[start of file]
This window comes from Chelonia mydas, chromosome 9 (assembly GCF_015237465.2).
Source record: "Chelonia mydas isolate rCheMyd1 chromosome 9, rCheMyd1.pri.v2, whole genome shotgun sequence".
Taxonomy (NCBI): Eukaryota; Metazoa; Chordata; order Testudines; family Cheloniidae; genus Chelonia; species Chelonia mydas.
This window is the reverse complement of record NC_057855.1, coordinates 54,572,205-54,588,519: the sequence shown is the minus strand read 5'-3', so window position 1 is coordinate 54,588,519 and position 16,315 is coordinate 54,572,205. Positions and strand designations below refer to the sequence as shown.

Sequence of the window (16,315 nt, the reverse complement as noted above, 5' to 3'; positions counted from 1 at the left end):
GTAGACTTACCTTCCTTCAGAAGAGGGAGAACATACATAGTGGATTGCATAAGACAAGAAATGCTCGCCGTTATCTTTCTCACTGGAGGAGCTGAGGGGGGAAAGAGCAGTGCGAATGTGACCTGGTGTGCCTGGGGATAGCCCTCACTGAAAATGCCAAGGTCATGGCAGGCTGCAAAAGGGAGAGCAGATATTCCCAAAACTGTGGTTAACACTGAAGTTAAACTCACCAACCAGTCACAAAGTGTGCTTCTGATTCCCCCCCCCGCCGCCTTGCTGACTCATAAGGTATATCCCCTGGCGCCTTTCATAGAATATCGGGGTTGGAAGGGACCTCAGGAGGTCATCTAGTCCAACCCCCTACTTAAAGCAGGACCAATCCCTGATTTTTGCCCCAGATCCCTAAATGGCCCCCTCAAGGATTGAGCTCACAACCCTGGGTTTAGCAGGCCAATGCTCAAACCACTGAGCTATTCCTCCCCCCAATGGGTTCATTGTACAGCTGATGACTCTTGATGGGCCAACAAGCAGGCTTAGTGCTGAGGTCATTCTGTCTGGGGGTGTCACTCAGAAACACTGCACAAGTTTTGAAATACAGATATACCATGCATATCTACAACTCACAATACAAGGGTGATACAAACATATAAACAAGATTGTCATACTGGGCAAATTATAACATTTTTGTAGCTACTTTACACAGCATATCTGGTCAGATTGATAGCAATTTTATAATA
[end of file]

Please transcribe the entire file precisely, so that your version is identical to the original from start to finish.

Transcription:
This window comes from Chelonia mydas, chromosome 9 (assembly GCF_015237465.2).
Source record: "Chelonia mydas isolate rCheMyd1 chromosome 9, rCheMyd1.pri.v2, whole genome shotgun sequence".
Taxonomy (NCBI): Eukaryota; Metazoa; Chordata; order Testudines; family Cheloniidae; genus Chelonia; species Chelonia mydas.
This window is the reverse complement of record NC_057855.1, coordinates 54,572,205-54,588,519: the sequence shown is the minus strand read 5'-3', so window position 1 is coordinate 54,588,519 and position 16,315 is coordinate 54,572,205. Positions and strand designations below refer to the sequence as shown.

Sequence of the window (16,315 nt, the reverse complement as noted above, 5' to 3'; positions counted from 1 at the left end):
GTAGACTTACCTTCCTTCAGAAGAGGGAGAACATACATAGTGGATTGCATAAGACAAGAAATGCTCGCCGTTATCTTTCTCACTGGAGGAGCTGAGGGGGGAAAGAGCAGTGCGAATGTGACCTGGTGTGCCTGGGGATAGCCCTCACTGAAAATGCCAAGGTCATGGCAGGCTGCAAAAGGGAGAGCAGATATTCCCAAAACTGTGGTTAACACTGAAGTTAAACTCACCAACCAGTCACAAAGTGTGCTTCTGATTCCCCCCCCCGCCGCCTTGCTGACTCATAAGGTATATCCCCTGGCGCCTTTCATAGAATATCGGGGTTGGAAGGGACCTCAGGAGGTCATCTAGTCCAACCCCCTACTTAAAGCAGGACCAATCCCTGATTTTTGCCCCAGATCCCTAAATGGCCCCCTCAAGGATTGAGCTCACAACCCTGGGTTTAGCAGGCCAATGCTCAAACCACTGAGCTATTCCTCCCCCCAATGGGTTCATTGTACAGCTGATGACTCTTGATGGGCCAACAAGCAGGCTTAGTGCTGAGGTCATTCTGTCTGGGGGTGTCACTCAGAAACACTGCACAAGTTTTGAAATACAGATATACCATGCATATCTACAACTCACAATACAAGGGTGATACAAACATATAAACAAGATTGTCATACTGGGCAAATTATAACATTTTTGTAGCTACTTTACACAGCATATCTGGTCAGATTGATAGCAATTTTATAATA